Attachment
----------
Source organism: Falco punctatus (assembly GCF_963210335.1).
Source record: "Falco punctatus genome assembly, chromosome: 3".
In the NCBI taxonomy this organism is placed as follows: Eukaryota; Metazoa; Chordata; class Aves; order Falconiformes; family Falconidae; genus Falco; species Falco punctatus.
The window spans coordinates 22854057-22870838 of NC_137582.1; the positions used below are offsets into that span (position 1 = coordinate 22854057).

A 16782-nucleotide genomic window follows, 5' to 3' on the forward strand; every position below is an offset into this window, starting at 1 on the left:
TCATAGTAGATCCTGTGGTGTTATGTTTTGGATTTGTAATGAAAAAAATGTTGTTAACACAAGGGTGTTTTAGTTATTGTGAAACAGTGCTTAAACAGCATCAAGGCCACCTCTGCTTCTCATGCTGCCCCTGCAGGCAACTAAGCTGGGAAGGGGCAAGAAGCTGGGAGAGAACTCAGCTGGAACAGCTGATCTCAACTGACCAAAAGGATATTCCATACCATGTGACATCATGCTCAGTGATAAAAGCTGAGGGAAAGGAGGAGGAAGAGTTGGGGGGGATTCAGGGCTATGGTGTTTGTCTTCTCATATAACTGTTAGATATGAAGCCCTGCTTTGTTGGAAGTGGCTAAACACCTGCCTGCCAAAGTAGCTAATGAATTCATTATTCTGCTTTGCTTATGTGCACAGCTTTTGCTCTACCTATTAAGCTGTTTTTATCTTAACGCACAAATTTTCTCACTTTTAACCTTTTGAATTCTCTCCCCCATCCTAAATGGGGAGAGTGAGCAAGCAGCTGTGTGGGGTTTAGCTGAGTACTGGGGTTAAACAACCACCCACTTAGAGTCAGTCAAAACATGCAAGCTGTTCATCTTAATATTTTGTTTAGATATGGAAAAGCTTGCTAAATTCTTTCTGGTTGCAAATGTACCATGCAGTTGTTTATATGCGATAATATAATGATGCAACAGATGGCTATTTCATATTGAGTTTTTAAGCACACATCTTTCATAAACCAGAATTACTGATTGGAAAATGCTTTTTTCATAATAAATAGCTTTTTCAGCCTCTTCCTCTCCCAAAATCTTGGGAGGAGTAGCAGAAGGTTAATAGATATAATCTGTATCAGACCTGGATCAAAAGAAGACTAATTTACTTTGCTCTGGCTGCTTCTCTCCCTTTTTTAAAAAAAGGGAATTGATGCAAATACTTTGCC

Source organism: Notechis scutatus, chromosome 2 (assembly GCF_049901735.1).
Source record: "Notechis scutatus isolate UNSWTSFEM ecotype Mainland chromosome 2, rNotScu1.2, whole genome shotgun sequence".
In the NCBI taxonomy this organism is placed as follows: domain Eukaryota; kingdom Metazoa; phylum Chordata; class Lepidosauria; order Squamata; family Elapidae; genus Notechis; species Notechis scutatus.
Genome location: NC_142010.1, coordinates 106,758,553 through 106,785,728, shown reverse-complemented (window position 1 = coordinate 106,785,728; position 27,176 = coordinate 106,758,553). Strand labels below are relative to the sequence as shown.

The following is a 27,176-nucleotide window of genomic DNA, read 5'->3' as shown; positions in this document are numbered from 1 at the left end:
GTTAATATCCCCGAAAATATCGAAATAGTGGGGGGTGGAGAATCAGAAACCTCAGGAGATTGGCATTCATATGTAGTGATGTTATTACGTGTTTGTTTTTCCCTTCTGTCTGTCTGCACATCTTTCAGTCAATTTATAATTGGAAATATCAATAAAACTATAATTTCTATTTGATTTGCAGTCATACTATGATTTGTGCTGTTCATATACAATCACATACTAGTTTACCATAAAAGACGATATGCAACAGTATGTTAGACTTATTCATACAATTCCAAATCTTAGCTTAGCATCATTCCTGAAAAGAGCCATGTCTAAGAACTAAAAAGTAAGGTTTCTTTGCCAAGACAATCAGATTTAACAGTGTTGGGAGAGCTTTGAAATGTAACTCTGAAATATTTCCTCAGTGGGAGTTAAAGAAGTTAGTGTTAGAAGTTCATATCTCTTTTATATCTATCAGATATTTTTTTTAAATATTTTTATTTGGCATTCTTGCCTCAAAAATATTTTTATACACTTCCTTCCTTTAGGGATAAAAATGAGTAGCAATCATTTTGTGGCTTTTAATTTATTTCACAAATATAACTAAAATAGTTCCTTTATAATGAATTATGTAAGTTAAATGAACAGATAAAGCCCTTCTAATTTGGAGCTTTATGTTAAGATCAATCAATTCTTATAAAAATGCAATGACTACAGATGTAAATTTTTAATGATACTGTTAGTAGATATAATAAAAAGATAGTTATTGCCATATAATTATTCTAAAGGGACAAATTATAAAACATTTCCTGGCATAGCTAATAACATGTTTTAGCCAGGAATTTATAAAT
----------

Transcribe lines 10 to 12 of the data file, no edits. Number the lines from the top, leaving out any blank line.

Genome location: NC_142010.1, coordinates 106,758,553 through 106,785,728, shown reverse-complemented (window position 1 = coordinate 106,785,728; position 27,176 = coordinate 106,758,553). Strand labels below are relative to the sequence as shown.

The following is a 27,176-nucleotide window of genomic DNA, read 5'->3' as shown; positions in this document are numbered from 1 at the left end:
GTTAATATCCCCGAAAATATCGAAATAGTGGGGGGTGGAGAATCAGAAACCTCAGGAGATTGGCATTCATATGTAGTGATGTTATTACGTGTTTGTTTTTCCCTTCTGTCTGTCTGCACATCTTTCAGTCAATTTATAATTGGAAATATCAATAAAACTATAATTTCTATTTGATTTGCAGTCATACTATGATTTGTGCTGTTCATATACAATCACATACTAGTTTACCATAAAAGACGATATGCAACAGTATGTTAGACTTATTCATACAATTCCAAATCTTAGCTTAGCATCATTCCTGAAAAGAGCCATGTCTAAGAACTAAAAAGTAAGGTTTCTTTGCCAAGACAATCAGATTTAACAGTGTTGGGAGAGCTTTGAAATGTAACTCTGAAATATTTCCTCAGTGGGAGTTAAAGAAGTTAGTGTTAGAAGTTCATATCTCTTTTATATCTATCAGATATTTTTTTTAAATATTTTTATTTGGCATTCTTGCCTCAAAAATATTTTTATACACTTCCTTCCTTTAGGGATAAAAATGAGTAGCAATCATTTTGTGGCTTTTAATTTATTTCACAAATATAACTAAAATAGTTCCTTTATAATGAATTATGTAAGTTAAATGAACAGATAAAGCCCTTCTAATTTGGAGCTTTATGTTAAGATCAATCAATTCTTATAAAAATGCAATGACTACAGATGTAAATTTTTAATGATACTGTTAGTAGATATAATAAAAAGATAGTTATTGCCATATAATTATTCTAAAGGGACAAATTATAAAACATTTCCTGGCATAGCTAATAACATGTTTTAGCCAGGAATTTATAAAT